Kenya Economic Outlook

                                   Recent macroeconomic and financial developments.

The Kenyan economy grew by 6.7% in 2021 after 0.3% contraction in 2020. Growth was driven by services on the supply side and by private consumption on the demand side, both benefiting from supportive policies and eased COVID-19 restrictions.

Inflation climbed to 6.1% in 2021 from 5.3% in 2020, reflecting increased input costs. The fiscal deficit nudged down to 7.9% of GDP in 2021 from 8% in 2020 due to improved revenue, reversed tax cuts as the economy recovered, and rationalized spending.

Public debt surged to 68% of GDP at end-June 2021 from 63% in 2020, driven by the primary deficit. Kenya is assessed as being at high risk of debt distress. The current account deficit widened to 5.2% of GDP in 2021 on the back of an increased trade deficit.

International reserves reached $8.8 billion as at end-November 2021 against $8.1 billion in 2020 (5.4 months of import cover), reflecting the SDR allocation of $737.6 million, about half of which was used to finance the fiscal deficit.

The exchange rate depreciated by 3.7% year on year in 2021. The banking sector is profitable, liquid, and well-capitalized; yields on government securities and the NSE-20 index, and market capitalization, increased.

The number of people in extreme poverty declined to 16% in 2021 from 17% in 2020, and unemployment fell to 12.3% from 14.3% over the period, attributable to per capita income growth, social safety-net programs, and economic recovery.

                                                             Outlook and risks.

Growth is projected to decelerate to 5.9% in 2022 and 5.7% in 2023, driven on the demand side by a decline in domestic and external demand caused by lower income and by an increase in food and fuel import costs and on the supply side by tepid economic activity across sectors due to cost-push factors.

Inflation is projected to edge up to 7%, close to the upper end of the target band (7.5%), caused by greater energy and food inflation.

The fiscal deficit will narrow to 6.5% of GDP in 2022 and to 5.5% in 2023 with the resumption of the IMF-supported fiscal-consolidation and debt management program.

The current account deficit is projected to widen further to 6.1% and 5.2% of GDP over the two years, attributable to higher fuel and food import bills. Downside risks could stem from the 2022 general election, a surge in COVID-19 infections (vaccine rollout was at 30% by mid-April 2020), limited access to external resources, and natural factors.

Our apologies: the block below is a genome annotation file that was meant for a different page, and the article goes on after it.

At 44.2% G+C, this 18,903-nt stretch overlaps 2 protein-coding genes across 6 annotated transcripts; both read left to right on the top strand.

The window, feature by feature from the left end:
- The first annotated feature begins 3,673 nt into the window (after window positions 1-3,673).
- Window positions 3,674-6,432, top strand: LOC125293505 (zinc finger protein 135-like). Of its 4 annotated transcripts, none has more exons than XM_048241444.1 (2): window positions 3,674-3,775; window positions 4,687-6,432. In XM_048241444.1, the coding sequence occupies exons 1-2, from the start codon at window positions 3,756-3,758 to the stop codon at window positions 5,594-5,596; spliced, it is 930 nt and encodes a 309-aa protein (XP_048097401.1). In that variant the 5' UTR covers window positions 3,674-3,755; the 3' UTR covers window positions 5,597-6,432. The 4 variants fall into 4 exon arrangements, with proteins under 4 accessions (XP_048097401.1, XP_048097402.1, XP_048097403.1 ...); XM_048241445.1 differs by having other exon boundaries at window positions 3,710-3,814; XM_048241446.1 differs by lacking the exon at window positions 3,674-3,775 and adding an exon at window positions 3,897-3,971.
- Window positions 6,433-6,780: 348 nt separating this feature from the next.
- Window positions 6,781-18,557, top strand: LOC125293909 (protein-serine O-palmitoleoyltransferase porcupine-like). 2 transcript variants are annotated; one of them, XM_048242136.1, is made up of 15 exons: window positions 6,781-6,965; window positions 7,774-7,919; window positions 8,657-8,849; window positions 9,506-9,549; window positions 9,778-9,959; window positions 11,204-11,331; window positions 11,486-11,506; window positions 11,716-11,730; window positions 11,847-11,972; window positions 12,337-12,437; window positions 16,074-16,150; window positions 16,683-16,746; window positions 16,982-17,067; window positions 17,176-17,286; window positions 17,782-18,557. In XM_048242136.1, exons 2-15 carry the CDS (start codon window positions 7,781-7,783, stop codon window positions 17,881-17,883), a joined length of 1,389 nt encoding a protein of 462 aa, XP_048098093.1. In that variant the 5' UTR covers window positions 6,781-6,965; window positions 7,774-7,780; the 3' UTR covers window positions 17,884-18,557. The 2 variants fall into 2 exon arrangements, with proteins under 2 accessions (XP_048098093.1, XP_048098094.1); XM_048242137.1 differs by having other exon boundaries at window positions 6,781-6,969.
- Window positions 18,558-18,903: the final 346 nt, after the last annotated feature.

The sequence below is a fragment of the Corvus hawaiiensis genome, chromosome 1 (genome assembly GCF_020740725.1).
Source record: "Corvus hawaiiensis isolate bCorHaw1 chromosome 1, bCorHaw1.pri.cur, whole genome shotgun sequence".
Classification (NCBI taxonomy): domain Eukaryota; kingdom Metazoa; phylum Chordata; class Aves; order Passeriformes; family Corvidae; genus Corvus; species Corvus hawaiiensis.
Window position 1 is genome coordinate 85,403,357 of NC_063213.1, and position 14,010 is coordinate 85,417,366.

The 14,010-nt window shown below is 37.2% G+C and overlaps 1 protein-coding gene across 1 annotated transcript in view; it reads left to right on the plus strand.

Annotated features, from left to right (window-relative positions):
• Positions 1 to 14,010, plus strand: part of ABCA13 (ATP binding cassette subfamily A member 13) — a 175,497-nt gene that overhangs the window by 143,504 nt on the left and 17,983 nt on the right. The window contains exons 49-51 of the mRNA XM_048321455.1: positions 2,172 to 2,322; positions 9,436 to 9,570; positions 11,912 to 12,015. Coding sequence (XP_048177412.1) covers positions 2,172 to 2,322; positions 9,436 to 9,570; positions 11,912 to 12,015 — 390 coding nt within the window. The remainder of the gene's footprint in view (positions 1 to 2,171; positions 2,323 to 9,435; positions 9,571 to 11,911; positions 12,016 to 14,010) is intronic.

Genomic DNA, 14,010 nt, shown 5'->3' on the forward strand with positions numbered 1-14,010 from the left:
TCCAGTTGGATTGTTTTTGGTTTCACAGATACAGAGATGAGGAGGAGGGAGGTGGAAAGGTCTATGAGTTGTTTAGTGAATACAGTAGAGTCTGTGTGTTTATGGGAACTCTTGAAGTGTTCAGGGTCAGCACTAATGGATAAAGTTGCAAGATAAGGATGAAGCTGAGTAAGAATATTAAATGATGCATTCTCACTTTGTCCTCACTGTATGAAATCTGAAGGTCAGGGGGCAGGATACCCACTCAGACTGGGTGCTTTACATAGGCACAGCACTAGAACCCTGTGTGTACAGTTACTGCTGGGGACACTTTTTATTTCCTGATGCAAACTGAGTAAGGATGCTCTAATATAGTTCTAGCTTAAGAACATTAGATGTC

Risk mitigation could include organizing election-education events, continuing growth-friendly structural reforms to build resilience to shocks, and addressing COVID-19 vaccine hesitance.

Climate change issues and policy options

Kenya is 25 on the 2021 GCRI. Over 84% of its land is classified as arid and semi-arid and so exposed to extreme natural events—drought, locust invasion, and flood, which have displaced communities, disrupted social services delivery, and induced social tensions.

An average drought results in a food deficit of 20–30%, slashes GDP growth by 3–5%, and affects the livelihoods of over 80% of the population. In line with its Vision 2030, Kenya has introduced policies and frameworks to tackle climate change. It updated its NDC to 32% in 2021 and put in place mitigation and adaptation measures to achieve the COP26 emission reduction targets, which are forecast to cost $64.9 billion between 2021 and 2030.

They include increasing the share of renewables in the electricity generation mix, increasing tree cover to at least 10% of land area, building a low carbon and efficient transportation system, and increasing the uptake of adaptation technology across all sectors. Kenya is exploring sources of climate finance such as carbon markets, the Green Climate Fund, and the Africa Climate Change Fund. It is on track to meeting the five climate action targets of SDG 13 by 2030.

FInance EA

Source :  African Economic Outlook (AEO) 2022.


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